- The Washington Times - Thursday, September 19, 2002

BERLIN German and U.S. officials were at odds yesterday over the validity of Berlin's strong opposition to military action against Iraq, with Washington dismissing Chancellor Gerhard Schroeder's stand as campaign rhetoric and saying he will show greater flexibility if he is re-elected on Sunday.

But close aides to Mr. Schroeder, both in his government and campaign, insisted that his anti-American position was not a tactical pre-election move and he will not change it should his Social Democratic Party (SPD) win a second term in office.

Although for different reasons, German and U.S. officials agreed that the current friction, which has helped the chancellor in the polls, will not damage the relationship between the two allies permanently.

"Just because it hasn't happened yet doesn't mean it won't happen," a State Department official said in reference to securing Germany's support for a military campaign against Iraqi President Saddam Hussein.

"Of course, the Germans won't artificially constrain themselves before the election by saying they will change their position," the official said in a telephone interview from Washington.

"But once Schroeder is re-elected, they will exercise greater flexibility. The question is to secure their support in principle to win their hearts and minds and then we can deal with the specifics," he said.

He said the United States "values Germany's support in a war" against Iraq, because "there are American military bases there that we might want to use in one way or another."

Defense Secretary Donald H. Rumsfeld offered a similar view earlier this week, saying that "when countries are engaged in elections, people say things that they think they should say."

U.S. Ambassador to Germany Daniel Coats, addressing a business conference in Frankfurt yesterday, said he feared German-American relations were being damaged by Mr. Schroeder's opposition to military action against Iraq, Reuters news agency reported.

However, Mr. Coats, who was called in to the Foreign Ministry in Berlin two weeks ago after saying Germany's stance on Iraq was isolating it from the rest of the European Union, said he believed the differences between the allies could be overcome.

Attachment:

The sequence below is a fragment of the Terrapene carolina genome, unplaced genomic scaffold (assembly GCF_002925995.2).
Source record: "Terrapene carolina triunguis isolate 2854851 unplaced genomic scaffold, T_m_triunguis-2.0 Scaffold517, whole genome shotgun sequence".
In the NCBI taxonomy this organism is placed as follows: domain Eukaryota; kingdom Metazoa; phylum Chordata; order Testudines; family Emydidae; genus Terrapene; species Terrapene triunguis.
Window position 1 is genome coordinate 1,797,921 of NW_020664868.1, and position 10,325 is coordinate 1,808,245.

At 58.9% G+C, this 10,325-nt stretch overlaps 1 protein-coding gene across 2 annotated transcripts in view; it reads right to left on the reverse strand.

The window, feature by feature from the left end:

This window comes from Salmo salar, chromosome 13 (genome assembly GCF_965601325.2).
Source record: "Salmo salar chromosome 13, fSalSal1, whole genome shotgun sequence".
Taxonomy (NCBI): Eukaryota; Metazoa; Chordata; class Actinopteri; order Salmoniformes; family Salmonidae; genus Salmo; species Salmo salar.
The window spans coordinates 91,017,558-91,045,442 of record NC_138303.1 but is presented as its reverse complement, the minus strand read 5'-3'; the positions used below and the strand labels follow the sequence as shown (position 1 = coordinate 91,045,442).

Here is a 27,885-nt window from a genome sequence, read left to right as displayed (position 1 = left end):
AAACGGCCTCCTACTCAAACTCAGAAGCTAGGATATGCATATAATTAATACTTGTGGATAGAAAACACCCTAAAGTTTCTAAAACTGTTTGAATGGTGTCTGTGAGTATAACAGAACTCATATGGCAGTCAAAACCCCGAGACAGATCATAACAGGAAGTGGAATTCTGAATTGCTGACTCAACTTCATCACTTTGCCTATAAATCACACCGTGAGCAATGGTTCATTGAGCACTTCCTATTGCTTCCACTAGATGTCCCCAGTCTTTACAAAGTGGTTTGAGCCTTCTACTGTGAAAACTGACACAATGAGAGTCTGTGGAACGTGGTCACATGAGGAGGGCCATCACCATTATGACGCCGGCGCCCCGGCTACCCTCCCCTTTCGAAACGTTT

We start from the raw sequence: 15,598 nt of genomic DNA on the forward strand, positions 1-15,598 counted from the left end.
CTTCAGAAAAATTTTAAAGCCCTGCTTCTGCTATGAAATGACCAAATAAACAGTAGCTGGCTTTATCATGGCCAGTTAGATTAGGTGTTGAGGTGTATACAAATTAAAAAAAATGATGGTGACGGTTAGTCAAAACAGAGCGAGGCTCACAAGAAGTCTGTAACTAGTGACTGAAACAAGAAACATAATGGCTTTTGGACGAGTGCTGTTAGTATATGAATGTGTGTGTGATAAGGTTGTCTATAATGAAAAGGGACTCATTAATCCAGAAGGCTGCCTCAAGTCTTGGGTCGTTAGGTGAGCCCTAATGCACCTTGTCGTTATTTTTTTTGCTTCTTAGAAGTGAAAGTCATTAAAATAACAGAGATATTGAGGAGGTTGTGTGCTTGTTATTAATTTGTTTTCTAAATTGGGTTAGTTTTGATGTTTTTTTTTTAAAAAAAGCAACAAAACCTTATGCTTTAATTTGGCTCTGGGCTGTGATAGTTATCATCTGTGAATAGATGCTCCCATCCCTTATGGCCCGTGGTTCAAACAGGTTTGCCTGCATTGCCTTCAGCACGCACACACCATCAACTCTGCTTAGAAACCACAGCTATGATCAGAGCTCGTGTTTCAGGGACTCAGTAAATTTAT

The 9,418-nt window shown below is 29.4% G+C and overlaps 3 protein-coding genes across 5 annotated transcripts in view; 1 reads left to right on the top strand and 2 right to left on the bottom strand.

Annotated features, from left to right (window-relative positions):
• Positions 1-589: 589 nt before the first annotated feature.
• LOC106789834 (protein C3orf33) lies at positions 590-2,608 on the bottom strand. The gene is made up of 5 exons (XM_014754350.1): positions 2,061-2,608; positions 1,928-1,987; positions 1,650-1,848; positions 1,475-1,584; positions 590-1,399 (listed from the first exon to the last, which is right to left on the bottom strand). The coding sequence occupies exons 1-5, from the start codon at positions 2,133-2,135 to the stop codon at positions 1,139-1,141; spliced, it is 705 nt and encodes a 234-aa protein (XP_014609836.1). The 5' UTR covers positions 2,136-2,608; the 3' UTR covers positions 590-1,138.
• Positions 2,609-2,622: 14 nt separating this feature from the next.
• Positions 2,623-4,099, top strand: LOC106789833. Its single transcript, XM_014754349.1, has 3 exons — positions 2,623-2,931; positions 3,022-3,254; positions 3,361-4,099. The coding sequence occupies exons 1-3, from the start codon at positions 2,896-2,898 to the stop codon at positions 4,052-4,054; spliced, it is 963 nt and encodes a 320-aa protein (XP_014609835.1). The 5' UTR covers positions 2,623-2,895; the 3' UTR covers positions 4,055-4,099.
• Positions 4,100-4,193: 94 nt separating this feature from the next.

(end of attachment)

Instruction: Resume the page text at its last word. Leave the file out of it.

A senior strategist in Mr. Schroeder's campaign said the decision to break ranks with Washington "wasn't a tactical move," but a position consistent with Germany's "long peace tradition."

Asked why, then, Berlin sent troops to Afghanistan, he said the campaign against the Taliban regime was justified because the September 11 terrorist acts were "an attack on civilization."

A close aide to Mr. Schroeder said he fully realizes that he will have to stick to his views after the election.

At the same time, the aide said, there should be "no question about Germany's commitment to fighting terror," but only in an international coalition. However, regime change in Baghdad "is not on our priority list, and we are for containment," he said.

Mr. Schroeder's main opponent in the election, Edmund Stoiber of the conservative Christian Democratic Union (CDU), has accused the chancellor of risking Germany's role as an active international player only to attract more votes in this weekend's close race.

The Iraq issue, as well as Mr. Schroeder's deft handling of last month's flood disaster in eastern Germany, has helped him eliminate Mr. Stoiber's earlier lead. Polls released yesterday indicated the election is headed for a close finish.

A survey taken by the Forsa institute found Mr. Schroeder's SPD at 40 percent compared with 38 percent for Mr. Stoiber's conservatives, Reuters reported. The poll has a 2.5 percent margin of error.

A rival poll by the conservative Allensbach Institute registered support for Mr. Stoiber's Christian Democrats at 37.3 percent, just ahead of the SPD at 37 percent.

Henning Riecke of the German Council on Foreign Relations said that, even if Germany wanted to help the United States in Iraq, it "can't contribute too much" because "our transport and logistic capabilities are not very impressive."

"We'll have to take the tents and blankets of our guys in Afghanistan and the Balkans," he said in reference to the hundreds of German troops currently deployed to those regions as part of multinational forces.


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